Incompatible element

In petrology and geochemistry, an incompatible element is one that is unsuitable in size and/or charge to the cation sites of the minerals of which it is included. It is defined by the partition coefficient between rock-forming minerals and melt being much smaller than 1.[1]

During the fractional crystallization of magma and magma generation by the partial melting of the Earth's mantle and crust, elements that have difficulty in entering cation sites of the minerals are concentrated in the melt phase of magma (liquid phase).

Two groups of incompatible elements that have difficulty entering the solid phase are known by acronyms. One group includes elements having large ionic radius, such as potassium, rubidium, caesium, strontium, barium (called LILE, or large-ion lithophile elements), and the other group includes elements of large ionic valences (or high charges), such as zirconium, niobium, hafnium, rare-earth elements (REE), thorium, uranium and tantalum (called HFSE, or high-field-strength elements).[1]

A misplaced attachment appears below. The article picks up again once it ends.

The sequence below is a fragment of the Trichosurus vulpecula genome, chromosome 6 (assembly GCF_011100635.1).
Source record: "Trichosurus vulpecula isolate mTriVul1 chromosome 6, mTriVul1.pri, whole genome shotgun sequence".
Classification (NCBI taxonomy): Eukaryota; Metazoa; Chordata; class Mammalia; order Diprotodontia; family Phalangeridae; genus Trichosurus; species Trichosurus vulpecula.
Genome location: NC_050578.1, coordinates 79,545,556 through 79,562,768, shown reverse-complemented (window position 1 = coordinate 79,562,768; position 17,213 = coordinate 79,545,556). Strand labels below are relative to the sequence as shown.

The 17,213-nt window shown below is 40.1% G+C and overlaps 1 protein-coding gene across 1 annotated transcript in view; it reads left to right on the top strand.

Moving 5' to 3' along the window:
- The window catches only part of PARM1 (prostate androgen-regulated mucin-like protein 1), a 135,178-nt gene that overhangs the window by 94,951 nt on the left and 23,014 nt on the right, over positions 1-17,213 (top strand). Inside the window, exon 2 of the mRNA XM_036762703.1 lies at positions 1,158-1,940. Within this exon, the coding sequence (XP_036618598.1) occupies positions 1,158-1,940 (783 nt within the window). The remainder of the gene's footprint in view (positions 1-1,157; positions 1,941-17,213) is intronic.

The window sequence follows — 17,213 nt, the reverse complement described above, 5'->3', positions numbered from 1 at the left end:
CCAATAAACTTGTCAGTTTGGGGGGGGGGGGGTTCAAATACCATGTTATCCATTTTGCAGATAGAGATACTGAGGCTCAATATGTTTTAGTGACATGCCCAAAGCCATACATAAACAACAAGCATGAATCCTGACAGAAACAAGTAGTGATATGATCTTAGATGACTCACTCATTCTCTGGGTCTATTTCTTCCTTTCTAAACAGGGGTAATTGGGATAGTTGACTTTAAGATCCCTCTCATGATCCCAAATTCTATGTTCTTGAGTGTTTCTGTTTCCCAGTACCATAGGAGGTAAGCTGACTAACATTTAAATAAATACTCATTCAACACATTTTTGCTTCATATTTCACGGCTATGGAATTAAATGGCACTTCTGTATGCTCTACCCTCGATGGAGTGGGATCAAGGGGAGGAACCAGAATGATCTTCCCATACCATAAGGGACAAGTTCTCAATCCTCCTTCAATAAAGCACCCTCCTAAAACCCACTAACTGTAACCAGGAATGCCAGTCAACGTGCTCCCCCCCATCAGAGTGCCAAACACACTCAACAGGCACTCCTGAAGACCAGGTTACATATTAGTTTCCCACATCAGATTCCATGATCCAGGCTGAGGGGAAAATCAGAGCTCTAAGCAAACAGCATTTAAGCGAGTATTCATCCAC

Another way to classify incompatible elements is by mass (lanthanide series): light rare-earth elements (LREE) are La, Ce, Pr, Nd, and Sm, and heavy rare-earth elements (HREE) are EuLu. Rocks or magmas that are rich, or only slightly depleted, in light rare-earth elements are referred to as "fertile", and those with strong depletions in LREE are referred to as "depleted".[2]


  1. Albarède, Francis (2003). Geochemistry: an introduction. Cambridge University Press. ISBN 978-0-521-89148-6.
  2. Mange, Maria A.; Wright, David Thomas (2007). Heavy minerals in use. 58. Elsevier. p. 370. ISBN 978-0-444-51753-1.

See also

Compatibility (geochemistry)

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